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American Literature: Lesbian, Post-Stonewall  
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Harris, who remains the most stylistically innovative writer to emerge after Stonewall--and who could be viewed as the spiritual heir of Jane Bowles--brought wit and a keen aesthetic sensibility to her fictional ruminations on the nature of love and the lover. Desire and separation are the concerns in Cherubino; transcendence and metamorphosis in Lover. (A 1993 reprint of Lover contains a lengthy introduction by the author describing the personal milieu in which the novel was created and also provides an insider's look at the Sturm und Drang of sexual politics in New York during the early 1970s.)

Rita Mae Brown's Rubyfruit Jungle, the quintessential coming-out story, widely--and usually unsuccessfully--imitated during the late 1970s and 1980s, tells of the emancipation of Molly Bolt, her funky, in-your-face protagonist. Molly's buoyant semi-autobiographical adventures as a dyke banished forever the "women in the shadows" lesbian heroines of the pre-Stonewall era. Brown, too, has continued with more mainstream writing such as Six of One (1978) and In Her Day (1976).

Imagining a Matriarchal Society

In the early years after Stonewall, some lesbian writers also began to imagine a perfect matriarchal society in which women claimed the power that had always been denied them. June Arnold, founder of Daughters, Inc., one of the earliest lesbian-feminist presses, wrote The Cook and the Carpenter (1973) and Sister Gin (1975), both of which deal in different ways with issues relating to women living communally and with problems inherent in the conflict of the personal and the political. Sister Gin was unique at the time in its depiction of the older lesbian as independent, humorous, and as politically and sexually active as her younger sisters.

Inez, the protagonist of Elana Nachmann's Riverfinger Woman (1974), although she was born sooner, could be Molly Bolt's younger sister. Joanna Russ in The Female Man (1975) carries communality into utopia, and her On Strike Against God, which was issued at the end of the decade (1980), is an inventive coming-out story, foreshadowing her science-fiction and fantasy writings that were to come. Sally Gearhart's The Wanderground (1978) presents a powerful vision of a struggling society of women and is one of the earliest works to incorporate ecological themes with political ones.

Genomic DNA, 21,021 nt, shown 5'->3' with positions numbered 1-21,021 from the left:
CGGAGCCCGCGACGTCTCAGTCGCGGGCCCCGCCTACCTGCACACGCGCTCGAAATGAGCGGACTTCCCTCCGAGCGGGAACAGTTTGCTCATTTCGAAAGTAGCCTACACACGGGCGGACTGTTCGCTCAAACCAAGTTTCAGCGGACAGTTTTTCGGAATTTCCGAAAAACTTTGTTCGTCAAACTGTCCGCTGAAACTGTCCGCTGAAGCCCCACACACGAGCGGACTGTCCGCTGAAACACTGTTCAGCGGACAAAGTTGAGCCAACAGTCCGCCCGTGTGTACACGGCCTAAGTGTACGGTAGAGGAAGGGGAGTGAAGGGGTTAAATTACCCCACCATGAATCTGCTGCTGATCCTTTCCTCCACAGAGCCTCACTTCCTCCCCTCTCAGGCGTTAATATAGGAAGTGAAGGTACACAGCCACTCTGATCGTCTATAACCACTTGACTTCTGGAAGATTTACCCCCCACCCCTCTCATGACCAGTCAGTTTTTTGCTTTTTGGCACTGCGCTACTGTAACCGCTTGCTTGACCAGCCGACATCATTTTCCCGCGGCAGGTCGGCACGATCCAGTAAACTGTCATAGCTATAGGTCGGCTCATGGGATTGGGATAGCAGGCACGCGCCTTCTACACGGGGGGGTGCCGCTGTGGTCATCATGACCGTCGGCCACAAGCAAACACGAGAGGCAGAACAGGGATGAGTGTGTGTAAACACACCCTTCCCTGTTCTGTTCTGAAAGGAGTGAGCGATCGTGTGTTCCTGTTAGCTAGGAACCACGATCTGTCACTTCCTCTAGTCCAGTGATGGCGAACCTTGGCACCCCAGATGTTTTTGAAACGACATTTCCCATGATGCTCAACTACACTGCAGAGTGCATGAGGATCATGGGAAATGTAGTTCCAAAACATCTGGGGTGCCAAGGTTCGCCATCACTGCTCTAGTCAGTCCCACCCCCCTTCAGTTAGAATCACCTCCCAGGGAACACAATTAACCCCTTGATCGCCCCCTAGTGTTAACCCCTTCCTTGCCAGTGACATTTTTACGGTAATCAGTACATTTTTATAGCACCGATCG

The Establishment of Small Women's Presses

During the 1970s, it became clear that only a very small percentage of lesbian writing was found acceptable by mainstream publishing houses. In reaction to this situation, a number of small women's presses sprang up in an attempt to get more lesbian writing into print. A number of them, such as Daughters Inc., Diana, Persephone, Amazon, and the Women's Press Collective saw to it that writers such as Rita Mae Brown, Sharon Isabell (author of Yesterday's Lessons, 1974), and Sally Gearhart reached print.

Moreover, writers such as Bertha Harris and later Jane Rule often chose to have their works reprinted by these smaller women's presses. Harris in her introduction to the 1993 edition of Lover, recalls the harrowing rise and fall of June Arnold and Daughters Inc., a tale that clearly shows the enormous toll that was taken on all the women who were involved in these publishing ventures.

As presses such as Daughters and Diana fell, however, and factionalism within the lesbian and feminist community became more of an issue, new presses such as Seal, Crossing, Naiad, Firebrand, Spinsters, and others rose in the 1980s to carry on. In 1981, Audre Lorde, with Barbara Smith, Cherríe Moraga, and others, cofounded Kitchen Table/Women of Color Press.

The problem of why lesbian presses have been necessary, or felt to be necessary, is an interesting one since there is no exact counterpart for gay male writers. The answer is probably political; lesbian-feminist writers had their own agenda, which did not for a long while include the general public. Mainstream publishers did not believe the market would support the politically and sexually explicit work that was coming out of the lesbian-feminist community, and so presses were started up that did.

Women's presses also, at least in theory, gave writers more control over how their work was produced. During this period, some gay male writers slipped quietly into the mainstream, and many of their writings have come to be popular with both gay and straight audiences, a phenomenon that has occurred only on a small scale among lesbian writers.

Writers such as Great Britain's Jeanette Winterson, who has a general lesbian focus to her work but incorporates this focus into intriguing novels of ideas, have found larger audiences, but few American lesbian writers of fiction other than Bertha Harris, Audre Lorde, and perhaps the stylish Carole Maso (author of Ghost Dance [1986] and The American Woman in the Chinese Hat [1994]) have been able to escape the strictures of lesbian political and cultural expectancy and enlarge their vision.

Instead it has been left to authors such as Alice Walker, Lois Gould, and more recently Kathryn Davis (in The Girl Who Trod on a Loaf [1993]), who do not identify themselves primarily as lesbians, to include important lesbian characters and situations in work directed to a mainstream audience.

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